- Year Published: 1831
- Language: English
- Country of Origin: France
- Source: Hapsgood, I., trans. (1831). The Hunchback of Notre Dame. New York: Carey, Lea, and Blanchard.
- Flesch–Kincaid Level: 12.0
- Word Count: 1,546
Hugo, V. (1831). Book Ninth, Chapter 2. The Hunchback of Notre Dame (Lit2Go Edition). Retrieved September 17, 2014, from
Hugo, Victor. "Book Ninth, Chapter 2." The Hunchback of Notre Dame. Lit2Go Edition. 1831. Web. <>. September 17, 2014.
Victor Hugo, "Book Ninth, Chapter 2," The Hunchback of Notre Dame, Lit2Go Edition, (1831), accessed September 17, 2014,.
Every city during the Middle Ages, and every city in France down to the time of Louis XII. had its places of asylum. These sanctuaries, in the midst of the deluge of penal and barbarous jurisdictions which inundated the city, were a species of islands which rose above the level of human justice. Every criminal who landed there was safe. There were in every suburb almost as many places of asylum as gallows. It was the abuse of impunity by the side of the abuse of punishment; two bad things which strove to correct each other. The palaces of the king, the hotels of the princes, and especially churches, possessed the right of asylum. Sometimes a whole city which stood in need of being repeopled was temporarily created a place of refuge. Louis XI. made all Paris a refuge in 1467.
His foot once within the asylum, the criminal was sacred; but he must beware of leaving it; one step outside the sanctuary, and he fell back into the flood. The wheel, the gibbet, the strappado, kept good guard around the place of refuge, and lay in watch incessantly for their prey, like sharks around a vessel. Hence, condemned men were to be seen whose hair had grown white in a cloister, on the steps of a palace, in the enclosure of an abbey, beneath the porch of a church; in this manner the asylum was a prison as much as any other. It sometimes happened that a solemn decree of parliament violated the asylum and restored the condemned man to the executioner; but this was of rare occurrence. Parliaments were afraid of the bishops, and when there was friction between these two robes, the gown had but a poor chance against the cassock. Sometimes, however, as in the affair of the assassins of Petit–Jean, the headsman of Paris, and in that of Emery Rousseau, the murderer of Jean Valleret, justice overleaped the church and passed on to the execution of its sentences; but unless by virtue of a decree of Parliament, woe to him who violated a place of asylum with armed force! The reader knows the manner of death of Robert de Clermont, Marshal of France, and of Jean de Châlons, Marshal of Champagne; and yet the question was only of a certain Perrin Marc, the clerk of a money–changer, a miserable assassin; but the two marshals had broken the doors of St. Méry. Therein lay the enormity.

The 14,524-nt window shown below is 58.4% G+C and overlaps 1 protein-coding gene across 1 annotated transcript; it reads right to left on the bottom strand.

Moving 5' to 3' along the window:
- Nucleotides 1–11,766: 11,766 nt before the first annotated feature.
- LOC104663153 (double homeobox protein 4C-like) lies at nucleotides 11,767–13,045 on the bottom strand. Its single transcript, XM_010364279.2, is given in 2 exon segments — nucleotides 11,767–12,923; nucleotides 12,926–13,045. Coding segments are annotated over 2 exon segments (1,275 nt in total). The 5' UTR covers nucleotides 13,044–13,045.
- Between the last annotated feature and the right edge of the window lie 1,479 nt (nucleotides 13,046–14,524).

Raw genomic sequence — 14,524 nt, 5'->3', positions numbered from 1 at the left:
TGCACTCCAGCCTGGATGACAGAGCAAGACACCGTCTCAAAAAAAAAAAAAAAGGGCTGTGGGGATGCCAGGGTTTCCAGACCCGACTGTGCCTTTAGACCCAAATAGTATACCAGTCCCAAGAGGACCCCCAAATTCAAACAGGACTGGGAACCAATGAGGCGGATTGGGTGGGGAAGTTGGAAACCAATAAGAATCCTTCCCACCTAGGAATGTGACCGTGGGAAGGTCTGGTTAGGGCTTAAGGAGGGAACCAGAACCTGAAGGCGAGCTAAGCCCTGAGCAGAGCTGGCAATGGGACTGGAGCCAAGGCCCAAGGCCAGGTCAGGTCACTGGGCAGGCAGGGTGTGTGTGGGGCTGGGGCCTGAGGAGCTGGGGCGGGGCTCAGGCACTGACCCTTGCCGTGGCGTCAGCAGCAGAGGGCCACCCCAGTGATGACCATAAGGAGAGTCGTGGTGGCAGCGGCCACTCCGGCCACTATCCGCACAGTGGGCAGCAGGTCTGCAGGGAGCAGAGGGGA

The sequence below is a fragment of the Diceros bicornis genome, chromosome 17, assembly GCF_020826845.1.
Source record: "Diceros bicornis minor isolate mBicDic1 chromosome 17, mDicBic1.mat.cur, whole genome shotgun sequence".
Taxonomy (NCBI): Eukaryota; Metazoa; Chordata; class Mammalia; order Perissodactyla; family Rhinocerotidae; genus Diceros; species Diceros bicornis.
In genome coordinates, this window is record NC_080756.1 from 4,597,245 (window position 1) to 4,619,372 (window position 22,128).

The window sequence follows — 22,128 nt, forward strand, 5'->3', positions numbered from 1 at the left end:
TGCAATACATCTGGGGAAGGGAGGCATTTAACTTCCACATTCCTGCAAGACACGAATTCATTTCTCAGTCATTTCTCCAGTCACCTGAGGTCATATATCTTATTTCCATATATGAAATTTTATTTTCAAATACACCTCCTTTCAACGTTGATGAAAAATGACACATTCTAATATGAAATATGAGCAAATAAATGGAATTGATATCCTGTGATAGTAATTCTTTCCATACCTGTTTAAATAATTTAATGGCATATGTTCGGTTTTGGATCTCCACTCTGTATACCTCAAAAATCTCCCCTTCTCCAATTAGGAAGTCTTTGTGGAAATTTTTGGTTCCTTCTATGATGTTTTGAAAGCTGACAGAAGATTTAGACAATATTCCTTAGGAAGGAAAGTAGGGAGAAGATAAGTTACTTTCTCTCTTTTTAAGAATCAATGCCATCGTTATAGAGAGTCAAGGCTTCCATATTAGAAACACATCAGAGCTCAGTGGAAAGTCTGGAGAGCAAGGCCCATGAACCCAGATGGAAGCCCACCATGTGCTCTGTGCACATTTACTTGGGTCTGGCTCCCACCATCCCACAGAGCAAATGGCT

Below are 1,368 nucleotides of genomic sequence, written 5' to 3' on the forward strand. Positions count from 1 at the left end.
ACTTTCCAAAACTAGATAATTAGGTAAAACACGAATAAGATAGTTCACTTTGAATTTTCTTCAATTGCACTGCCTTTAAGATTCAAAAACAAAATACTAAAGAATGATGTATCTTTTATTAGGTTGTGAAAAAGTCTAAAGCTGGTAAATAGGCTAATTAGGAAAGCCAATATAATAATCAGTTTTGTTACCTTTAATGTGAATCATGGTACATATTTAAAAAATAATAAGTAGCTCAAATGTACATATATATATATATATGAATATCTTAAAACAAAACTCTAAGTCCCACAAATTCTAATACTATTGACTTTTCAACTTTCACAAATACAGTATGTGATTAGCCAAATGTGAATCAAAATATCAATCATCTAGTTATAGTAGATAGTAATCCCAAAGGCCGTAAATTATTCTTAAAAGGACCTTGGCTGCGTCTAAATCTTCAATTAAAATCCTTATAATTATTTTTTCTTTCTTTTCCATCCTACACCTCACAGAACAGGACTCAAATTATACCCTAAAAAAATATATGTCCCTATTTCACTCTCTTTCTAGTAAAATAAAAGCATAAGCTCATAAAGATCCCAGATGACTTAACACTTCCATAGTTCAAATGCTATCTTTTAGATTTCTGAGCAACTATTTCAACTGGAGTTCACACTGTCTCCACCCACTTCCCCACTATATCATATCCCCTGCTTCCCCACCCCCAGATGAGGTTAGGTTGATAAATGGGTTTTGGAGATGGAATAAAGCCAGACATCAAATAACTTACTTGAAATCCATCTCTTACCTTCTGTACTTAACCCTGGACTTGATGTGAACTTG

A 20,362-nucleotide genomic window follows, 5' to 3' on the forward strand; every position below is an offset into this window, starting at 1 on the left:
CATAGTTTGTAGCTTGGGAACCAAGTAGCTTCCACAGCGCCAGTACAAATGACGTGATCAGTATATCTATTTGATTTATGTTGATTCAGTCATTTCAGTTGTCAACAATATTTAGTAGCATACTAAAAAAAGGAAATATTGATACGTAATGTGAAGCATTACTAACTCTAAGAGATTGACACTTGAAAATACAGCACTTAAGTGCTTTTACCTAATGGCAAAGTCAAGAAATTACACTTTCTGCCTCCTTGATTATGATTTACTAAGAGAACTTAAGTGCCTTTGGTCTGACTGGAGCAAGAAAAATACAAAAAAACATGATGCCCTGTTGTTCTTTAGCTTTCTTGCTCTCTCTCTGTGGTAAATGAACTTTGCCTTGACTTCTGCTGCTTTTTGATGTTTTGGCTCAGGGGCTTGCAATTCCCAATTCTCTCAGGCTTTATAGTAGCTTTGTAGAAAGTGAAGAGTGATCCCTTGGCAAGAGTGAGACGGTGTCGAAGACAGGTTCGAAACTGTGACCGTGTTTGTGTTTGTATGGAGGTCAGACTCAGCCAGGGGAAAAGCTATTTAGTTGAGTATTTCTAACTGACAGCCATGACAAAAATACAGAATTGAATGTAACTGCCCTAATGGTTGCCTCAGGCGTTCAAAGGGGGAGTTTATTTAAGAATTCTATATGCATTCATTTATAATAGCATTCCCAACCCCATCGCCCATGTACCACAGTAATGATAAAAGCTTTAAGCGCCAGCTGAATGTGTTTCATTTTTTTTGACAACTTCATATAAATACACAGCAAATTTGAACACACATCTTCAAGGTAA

Such respect was cherished for places of refuge that, according to tradition, animals even felt it at times. Aymoire relates that a stag, being chased by Dagobert, having taken refuge near the tomb of Saint–Denis, the pack of hounds stopped short and barked.
Churches generally had a small apartment prepared for the reception of supplicants. In 1407, Nicolas Flamel caused to be built on the vaults of Saint–Jacques de la Boucherie, a chamber which cost him four livres six sous, sixteen farthings, parisis.
At Notre–Dame it was a tiny cell situated on the roof of the side aisle, beneath the flying buttresses, precisely at the spot where the wife of the present janitor of the towers has made for herself a garden, which is to the hanging gardens of Babylon what a lettuce is to a palm–tree, what a porter's wife is to a Semiramis.